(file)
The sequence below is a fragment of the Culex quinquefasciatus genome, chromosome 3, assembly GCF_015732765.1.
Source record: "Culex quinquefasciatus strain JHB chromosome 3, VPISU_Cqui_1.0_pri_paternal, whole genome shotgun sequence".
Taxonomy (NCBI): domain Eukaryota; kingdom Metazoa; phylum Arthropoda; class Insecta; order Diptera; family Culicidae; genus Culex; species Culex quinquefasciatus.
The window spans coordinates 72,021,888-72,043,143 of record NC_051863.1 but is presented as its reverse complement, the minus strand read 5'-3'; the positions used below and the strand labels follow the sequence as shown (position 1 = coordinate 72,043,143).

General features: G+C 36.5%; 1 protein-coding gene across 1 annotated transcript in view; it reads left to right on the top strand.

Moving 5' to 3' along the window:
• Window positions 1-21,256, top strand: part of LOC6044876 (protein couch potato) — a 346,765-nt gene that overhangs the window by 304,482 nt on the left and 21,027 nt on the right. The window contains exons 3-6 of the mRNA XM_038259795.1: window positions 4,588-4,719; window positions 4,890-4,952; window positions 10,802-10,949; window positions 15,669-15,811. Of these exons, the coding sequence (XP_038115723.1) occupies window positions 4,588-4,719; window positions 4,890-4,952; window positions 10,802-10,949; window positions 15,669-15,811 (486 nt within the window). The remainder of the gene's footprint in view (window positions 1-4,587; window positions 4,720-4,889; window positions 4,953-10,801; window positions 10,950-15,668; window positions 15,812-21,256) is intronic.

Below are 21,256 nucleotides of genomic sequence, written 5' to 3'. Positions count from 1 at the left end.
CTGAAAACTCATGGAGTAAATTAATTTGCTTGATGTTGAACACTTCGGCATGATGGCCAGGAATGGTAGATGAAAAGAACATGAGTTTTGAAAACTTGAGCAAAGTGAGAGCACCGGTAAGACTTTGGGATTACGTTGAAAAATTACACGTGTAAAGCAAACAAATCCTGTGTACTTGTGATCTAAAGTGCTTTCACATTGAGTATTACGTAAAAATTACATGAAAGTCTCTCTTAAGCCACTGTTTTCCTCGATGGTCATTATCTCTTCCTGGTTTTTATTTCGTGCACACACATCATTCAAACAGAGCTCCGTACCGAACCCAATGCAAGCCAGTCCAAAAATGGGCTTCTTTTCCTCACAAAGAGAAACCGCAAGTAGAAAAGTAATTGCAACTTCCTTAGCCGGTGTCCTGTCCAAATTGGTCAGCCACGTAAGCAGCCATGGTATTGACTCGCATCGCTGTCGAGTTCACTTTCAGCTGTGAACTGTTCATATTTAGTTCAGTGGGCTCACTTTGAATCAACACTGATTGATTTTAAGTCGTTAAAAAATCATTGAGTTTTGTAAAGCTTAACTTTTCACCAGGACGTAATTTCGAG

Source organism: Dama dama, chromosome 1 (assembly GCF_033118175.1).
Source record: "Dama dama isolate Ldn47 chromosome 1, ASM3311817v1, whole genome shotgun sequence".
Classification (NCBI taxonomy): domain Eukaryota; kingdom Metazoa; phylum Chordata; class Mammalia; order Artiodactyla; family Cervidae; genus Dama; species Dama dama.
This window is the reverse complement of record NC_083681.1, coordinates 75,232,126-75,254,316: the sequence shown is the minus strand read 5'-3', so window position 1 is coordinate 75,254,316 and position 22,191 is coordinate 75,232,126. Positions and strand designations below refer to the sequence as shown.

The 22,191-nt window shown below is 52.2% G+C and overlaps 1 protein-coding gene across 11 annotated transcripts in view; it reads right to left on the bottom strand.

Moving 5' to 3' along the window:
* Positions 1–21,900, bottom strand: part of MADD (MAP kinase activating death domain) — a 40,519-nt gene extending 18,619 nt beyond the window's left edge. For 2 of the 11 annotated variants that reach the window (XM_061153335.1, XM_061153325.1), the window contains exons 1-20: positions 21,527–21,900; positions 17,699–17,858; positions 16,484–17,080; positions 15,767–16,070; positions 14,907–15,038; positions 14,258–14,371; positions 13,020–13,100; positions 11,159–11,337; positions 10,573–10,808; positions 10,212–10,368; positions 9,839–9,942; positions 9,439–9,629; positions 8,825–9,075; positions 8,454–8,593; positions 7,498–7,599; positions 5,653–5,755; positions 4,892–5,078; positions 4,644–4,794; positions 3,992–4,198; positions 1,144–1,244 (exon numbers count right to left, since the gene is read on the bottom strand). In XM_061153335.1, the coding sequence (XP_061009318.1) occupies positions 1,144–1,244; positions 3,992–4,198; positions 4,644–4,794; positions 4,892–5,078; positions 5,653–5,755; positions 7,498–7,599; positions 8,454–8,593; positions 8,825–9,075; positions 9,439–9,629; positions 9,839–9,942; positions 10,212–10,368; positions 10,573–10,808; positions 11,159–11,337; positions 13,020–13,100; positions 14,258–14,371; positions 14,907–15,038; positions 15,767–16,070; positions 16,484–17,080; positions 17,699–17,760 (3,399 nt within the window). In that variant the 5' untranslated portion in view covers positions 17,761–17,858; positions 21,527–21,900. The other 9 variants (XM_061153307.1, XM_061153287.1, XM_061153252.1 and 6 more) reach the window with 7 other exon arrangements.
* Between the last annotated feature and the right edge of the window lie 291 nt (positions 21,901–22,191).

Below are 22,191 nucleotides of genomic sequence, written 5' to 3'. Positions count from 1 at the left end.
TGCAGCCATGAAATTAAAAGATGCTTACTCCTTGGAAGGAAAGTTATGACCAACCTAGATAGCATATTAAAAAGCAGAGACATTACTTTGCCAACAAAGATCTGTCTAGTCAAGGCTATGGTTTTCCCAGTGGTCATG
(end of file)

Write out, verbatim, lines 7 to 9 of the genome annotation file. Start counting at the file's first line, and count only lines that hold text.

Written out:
• Window positions 1-21,256, top strand: part of LOC6044876 (protein couch potato) — a 346,765-nt gene that overhangs the window by 304,482 nt on the left and 21,027 nt on the right. The window contains exons 3-6 of the mRNA XM_038259795.1: window positions 4,588-4,719; window positions 4,890-4,952; window positions 10,802-10,949; window positions 15,669-15,811. Of these exons, the coding sequence (XP_038115723.1) occupies window positions 4,588-4,719; window positions 4,890-4,952; window positions 10,802-10,949; window positions 15,669-15,811 (486 nt within the window). The remainder of the gene's footprint in view (window positions 1-4,587; window positions 4,720-4,889; window positions 4,953-10,801; window positions 10,950-15,668; window positions 15,812-21,256) is intronic.

Below are 21,256 nucleotides of genomic sequence, written 5' to 3'. Positions count from 1 at the left end.
CTGAAAACTCATGGAGTAAATTAATTTGCTTGATGTTGAACACTTCGGCATGATGGCCAGGAATGGTAGATGAAAAGAACATGAGTTTTGAAAACTTGAGCAAAGTGAGAGCACCGGTAAGACTTTGGGATTACGTTGAAAAATTACACGTGTAAAGCAAACAAATCCTGTGTACTTGTGATCTAAAGTGCTTTCACATTGAGTATTACGTAAAAATTACATGAAAGTCTCTCTTAAGCCACTGTTTTCCTCGATGGTCATTATCTCTTCCTGGTTTTTATTTCGTGCACACACATCATTCAAACAGAGCTCCGTACCGAACCCAATGCAAGCCAGTCCAAAAATGGGCTTCTTTTCCTCACAAAGAGAAACCGCAAGTAGAAAAGTAATTGCAACTTCCTTAGCCGGTGTCCTGTCCAAATTGGTCAGCCACGTAAGCAGCCATGGTATTGACTCGCATCGCTGTCGAGTTCACTTTCAGCTGTGAACTGTTCATATTTAGTTCAGTGGGCTCACTTTGAATCAACACTGATTGATTTTAAGTCGTTAAAAAATCATTGAGTTTTGTAAAGCTTAACTTTTCACCAGGACGTAATTTCGAG